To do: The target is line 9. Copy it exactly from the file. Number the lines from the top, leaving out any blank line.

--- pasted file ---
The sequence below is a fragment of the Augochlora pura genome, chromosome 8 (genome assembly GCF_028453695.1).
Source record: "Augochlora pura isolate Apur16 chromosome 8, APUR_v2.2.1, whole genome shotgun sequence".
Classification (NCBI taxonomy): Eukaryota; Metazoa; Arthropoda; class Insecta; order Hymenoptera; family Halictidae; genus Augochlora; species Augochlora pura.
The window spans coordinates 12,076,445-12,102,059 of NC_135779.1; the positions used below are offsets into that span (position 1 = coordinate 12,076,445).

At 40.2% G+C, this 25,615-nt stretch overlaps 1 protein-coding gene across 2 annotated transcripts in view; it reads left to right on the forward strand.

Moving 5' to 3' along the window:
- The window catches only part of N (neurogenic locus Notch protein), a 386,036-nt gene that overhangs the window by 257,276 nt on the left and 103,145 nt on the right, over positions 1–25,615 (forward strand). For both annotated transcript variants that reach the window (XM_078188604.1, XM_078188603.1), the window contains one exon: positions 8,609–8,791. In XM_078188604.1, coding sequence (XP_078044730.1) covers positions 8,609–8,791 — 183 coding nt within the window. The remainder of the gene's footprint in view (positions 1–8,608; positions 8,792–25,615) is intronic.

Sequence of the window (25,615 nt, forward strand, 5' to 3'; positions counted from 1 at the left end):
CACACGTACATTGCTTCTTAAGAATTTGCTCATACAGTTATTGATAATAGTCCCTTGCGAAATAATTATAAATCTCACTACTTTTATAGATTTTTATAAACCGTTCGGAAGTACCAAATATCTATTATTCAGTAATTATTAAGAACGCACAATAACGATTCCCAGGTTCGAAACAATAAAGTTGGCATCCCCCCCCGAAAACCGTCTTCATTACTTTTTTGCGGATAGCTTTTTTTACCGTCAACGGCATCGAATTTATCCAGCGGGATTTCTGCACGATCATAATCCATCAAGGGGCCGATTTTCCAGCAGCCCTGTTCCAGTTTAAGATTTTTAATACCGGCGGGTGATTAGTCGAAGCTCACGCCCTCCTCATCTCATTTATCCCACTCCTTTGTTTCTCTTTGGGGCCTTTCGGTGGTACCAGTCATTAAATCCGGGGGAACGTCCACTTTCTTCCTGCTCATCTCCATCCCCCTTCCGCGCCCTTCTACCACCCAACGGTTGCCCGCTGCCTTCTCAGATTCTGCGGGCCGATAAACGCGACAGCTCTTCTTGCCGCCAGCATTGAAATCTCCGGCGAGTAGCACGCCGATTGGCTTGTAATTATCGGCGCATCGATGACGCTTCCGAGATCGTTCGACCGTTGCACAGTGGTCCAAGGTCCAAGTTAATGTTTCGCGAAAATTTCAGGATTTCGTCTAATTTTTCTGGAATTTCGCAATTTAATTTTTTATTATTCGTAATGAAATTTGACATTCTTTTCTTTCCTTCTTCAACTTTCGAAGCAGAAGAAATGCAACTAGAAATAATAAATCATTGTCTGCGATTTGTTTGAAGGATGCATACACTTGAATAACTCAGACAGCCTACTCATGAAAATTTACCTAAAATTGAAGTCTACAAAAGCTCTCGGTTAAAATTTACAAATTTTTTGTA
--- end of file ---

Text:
CACACGTACATTGCTTCTTAAGAATTTGCTCATACAGTTATTGATAATAGTCCCTTGCGAAATAATTATAAATCTCACTACTTTTATAGATTTTTATAAACCGTTCGGAAGTACCAAATATCTATTATTCAGTAATTATTAAGAACGCACAATAACGATTCCCAGGTTCGAAACAATAAAGTTGGCATCCCCCCCCGAAAACCGTCTTCATTACTTTTTTGCGGATAGCTTTTTTTACCGTCAACGGCATCGAATTTATCCAGCGGGATTTCTGCACGATCATAATCCATCAAGGGGCCGATTTTCCAGCAGCCCTGTTCCAGTTTAAGATTTTTAATACCGGCGGGTGATTAGTCGAAGCTCACGCCCTCCTCATCTCATTTATCCCACTCCTTTGTTTCTCTTTGGGGCCTTTCGGTGGTACCAGTCATTAAATCCGGGGGAACGTCCACTTTCTTCCTGCTCATCTCCATCCCCCTTCCGCGCCCTTCTACCACCCAACGGTTGCCCGCTGCCTTCTCAGATTCTGCGGGCCGATAAACGCGACAGCTCTTCTTGCCGCCAGCATTGAAATCTCCGGCGAGTAGCACGCCGATTGGCTTGTAATTATCGGCGCATCGATGACGCTTCCGAGATCGTTCGACCGTTGCACAGTGGTCCAAGGTCCAAGTTAATGTTTCGCGAAAATTTCAGGATTTCGTCTAATTTTTCTGGAATTTCGCAATTTAATTTTTTATTATTCGTAATGAAATTTGACATTCTTTTCTTTCCTTCTTCAACTTTCGAAGCAGAAGAAATGCAACTAGAAATAATAAATCATTGTCTGCGATTTGTTTGAAGGATGCATACACTTGAATAACTCAGACAGCCTACTCATGAAAATTTACCTAAAATTGAAGTCTACAAAAGCTCTCGGTTAAAATTTACAAATTTTTTGTA